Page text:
Capital gains taxes can get hefty, rising up to 20% or even more in some situations. Because of this, people are always looking for ways to cut down on the taxes they owe. The 1031 exchange is one interesting way for investors to save money by deferring their capital gains taxes.
But how does it work, and what 1031 exchange rules do you need to worry about? Read on for your overview of this savvy investment tool!
What is a 1031 Exchange?
Essentially, a 1031 exchange lets you exchange one investment property for another without having to pay capital gains taxes until you actually sell your property. The 1031 refers to Section 1031 of the Internal Revenue Code, which lays out how this type of exchange and deferment can take place.
The 1031 lets you change your investments or form of investments without having to pay hefty taxes as a property investor. This is quite handy for property investors looking to improve their portfolio management! It's especially useful for people consolidating their properties, as it cuts down on the amount of owner statements and reporting needed every year.
How Does it Work?
Essentially, you sell a property and give the proceeds to an intermediary. Within 45 days, you identify a new investment property you'd like to purchase, and within 180 days, the intermediary needs to transfer the funds to purchase the new property.
You then need to report the exchange in addition to your tax statements and 1099s with Form 8824 for the year in which you swapped the properties. You'll need to describe the properties involved, including dates exchanged, values, types, and any other assets you gained or lost with the properties.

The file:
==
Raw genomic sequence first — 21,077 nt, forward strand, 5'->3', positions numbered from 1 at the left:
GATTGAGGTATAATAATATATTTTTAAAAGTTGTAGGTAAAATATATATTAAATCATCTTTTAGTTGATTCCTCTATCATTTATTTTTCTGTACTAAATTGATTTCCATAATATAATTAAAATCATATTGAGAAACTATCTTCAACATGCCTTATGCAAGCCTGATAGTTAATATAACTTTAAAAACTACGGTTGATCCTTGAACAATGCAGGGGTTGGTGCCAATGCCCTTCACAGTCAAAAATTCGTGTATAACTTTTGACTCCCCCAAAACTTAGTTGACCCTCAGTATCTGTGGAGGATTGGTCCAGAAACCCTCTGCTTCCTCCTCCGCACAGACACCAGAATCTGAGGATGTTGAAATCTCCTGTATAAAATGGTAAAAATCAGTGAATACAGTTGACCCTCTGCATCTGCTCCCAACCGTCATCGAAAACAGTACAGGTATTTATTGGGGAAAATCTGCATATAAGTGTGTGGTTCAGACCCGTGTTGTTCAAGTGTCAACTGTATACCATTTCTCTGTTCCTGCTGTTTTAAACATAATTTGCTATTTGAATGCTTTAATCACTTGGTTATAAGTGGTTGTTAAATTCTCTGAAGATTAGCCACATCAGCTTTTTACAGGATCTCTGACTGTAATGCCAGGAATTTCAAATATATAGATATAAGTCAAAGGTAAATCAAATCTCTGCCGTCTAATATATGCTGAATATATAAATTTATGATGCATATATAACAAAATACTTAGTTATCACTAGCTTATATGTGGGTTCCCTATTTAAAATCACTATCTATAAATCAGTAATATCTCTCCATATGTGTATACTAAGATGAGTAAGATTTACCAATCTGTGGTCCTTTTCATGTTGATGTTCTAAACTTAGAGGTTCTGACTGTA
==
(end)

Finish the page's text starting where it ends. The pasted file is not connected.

Many people use the 1031 exchange to help them consolidate or manage properties. For example, if they don't want to manage their own properties any longer, they can exchange them for properties with full service property management to help take care of things.
What 1031 Exchange Rules Do You Need to Know?
There are a few specific rules you need to know before you dive in and try to use this investment strategy. To start with, swapping depreciable property can trigger a depreciation recapture. In general, the way to avoid this is to swap buildings for buildings, rather than improved land for unimproved land.
In addition, since 2017, only investment property and real estate is allowed to be swapped under this plan, which is a bit of a restriction from the old rules. Additionally, you can no longer swap out a vacation home unless you turn it into a business and rent it out. The 1031 is designed to apply to investment properties, not personal homes.
You also have the option to do a reverse exchange. With this, you buy the property first, and transfer the property to an exchange accommodation titleholder, who can also be your qualified intermediary if you desire. Within 45 days, you need to identify a property to sell, and you need to complete the sale within 180 days.
There are also a few rules that apply to which kinds of properties count as "like-kind".
The 3-property rule lets you identify three properties that you would like to exchange for. The 200% rule lets you find as many replacement properties as you want, as long as they don't exceed 200% of the value of the property you're selling.
And finally, the 95% rule. This rule says that if you exceed the 200% rule with properties you identify, you need to acquire at least 95% of the value of the identified properties.
Learn More About Property Investment!
Although the 1031 exchange rules can get a little tricky, this type of investment and tax deferment strategy is worth using in many situations! It works especially great when people pair it with good property management and investment strategies.
If you'd like to learn more about property investment or discuss your management strategy, we'd love to help! Feel free to contact us with any questions you have or to find out more about the work we do. We'll be happy to help you any way we can!